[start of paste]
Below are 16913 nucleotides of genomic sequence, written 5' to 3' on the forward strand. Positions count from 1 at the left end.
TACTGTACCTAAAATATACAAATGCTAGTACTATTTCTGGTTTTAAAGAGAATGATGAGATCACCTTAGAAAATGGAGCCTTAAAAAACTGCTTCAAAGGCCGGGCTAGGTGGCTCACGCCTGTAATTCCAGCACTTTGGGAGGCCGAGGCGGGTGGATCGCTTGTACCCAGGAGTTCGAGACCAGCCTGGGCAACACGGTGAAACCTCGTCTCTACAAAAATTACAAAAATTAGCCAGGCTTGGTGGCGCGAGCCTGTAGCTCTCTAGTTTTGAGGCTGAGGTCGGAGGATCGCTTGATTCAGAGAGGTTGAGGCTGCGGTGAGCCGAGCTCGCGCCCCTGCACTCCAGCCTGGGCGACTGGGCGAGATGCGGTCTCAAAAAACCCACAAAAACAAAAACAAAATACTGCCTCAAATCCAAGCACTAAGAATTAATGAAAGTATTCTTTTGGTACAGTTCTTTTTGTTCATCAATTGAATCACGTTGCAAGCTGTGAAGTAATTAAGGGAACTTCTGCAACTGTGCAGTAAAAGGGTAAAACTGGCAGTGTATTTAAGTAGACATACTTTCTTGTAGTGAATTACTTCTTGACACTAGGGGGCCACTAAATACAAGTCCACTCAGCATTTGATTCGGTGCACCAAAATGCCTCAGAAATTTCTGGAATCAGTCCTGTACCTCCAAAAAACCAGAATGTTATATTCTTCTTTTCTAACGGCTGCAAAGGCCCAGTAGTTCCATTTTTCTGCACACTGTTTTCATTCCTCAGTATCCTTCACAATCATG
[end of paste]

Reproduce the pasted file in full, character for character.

Below are 16913 nucleotides of genomic sequence, written 5' to 3' on the forward strand. Positions count from 1 at the left end.
TACTGTACCTAAAATATACAAATGCTAGTACTATTTCTGGTTTTAAAGAGAATGATGAGATCACCTTAGAAAATGGAGCCTTAAAAAACTGCTTCAAAGGCCGGGCTAGGTGGCTCACGCCTGTAATTCCAGCACTTTGGGAGGCCGAGGCGGGTGGATCGCTTGTACCCAGGAGTTCGAGACCAGCCTGGGCAACACGGTGAAACCTCGTCTCTACAAAAATTACAAAAATTAGCCAGGCTTGGTGGCGCGAGCCTGTAGCTCTCTAGTTTTGAGGCTGAGGTCGGAGGATCGCTTGATTCAGAGAGGTTGAGGCTGCGGTGAGCCGAGCTCGCGCCCCTGCACTCCAGCCTGGGCGACTGGGCGAGATGCGGTCTCAAAAAACCCACAAAAACAAAAACAAAATACTGCCTCAAATCCAAGCACTAAGAATTAATGAAAGTATTCTTTTGGTACAGTTCTTTTTGTTCATCAATTGAATCACGTTGCAAGCTGTGAAGTAATTAAGGGAACTTCTGCAACTGTGCAGTAAAAGGGTAAAACTGGCAGTGTATTTAAGTAGACATACTTTCTTGTAGTGAATTACTTCTTGACACTAGGGGGCCACTAAATACAAGTCCACTCAGCATTTGATTCGGTGCACCAAAATGCCTCAGAAATTTCTGGAATCAGTCCTGTACCTCCAAAAAACCAGAATGTTATATTCTTCTTTTCTAACGGCTGCAAAGGCCCAGTAGTTCCATTTTTCTGCACACTGTTTTCATTCCTCAGTATCCTTCACAATCATG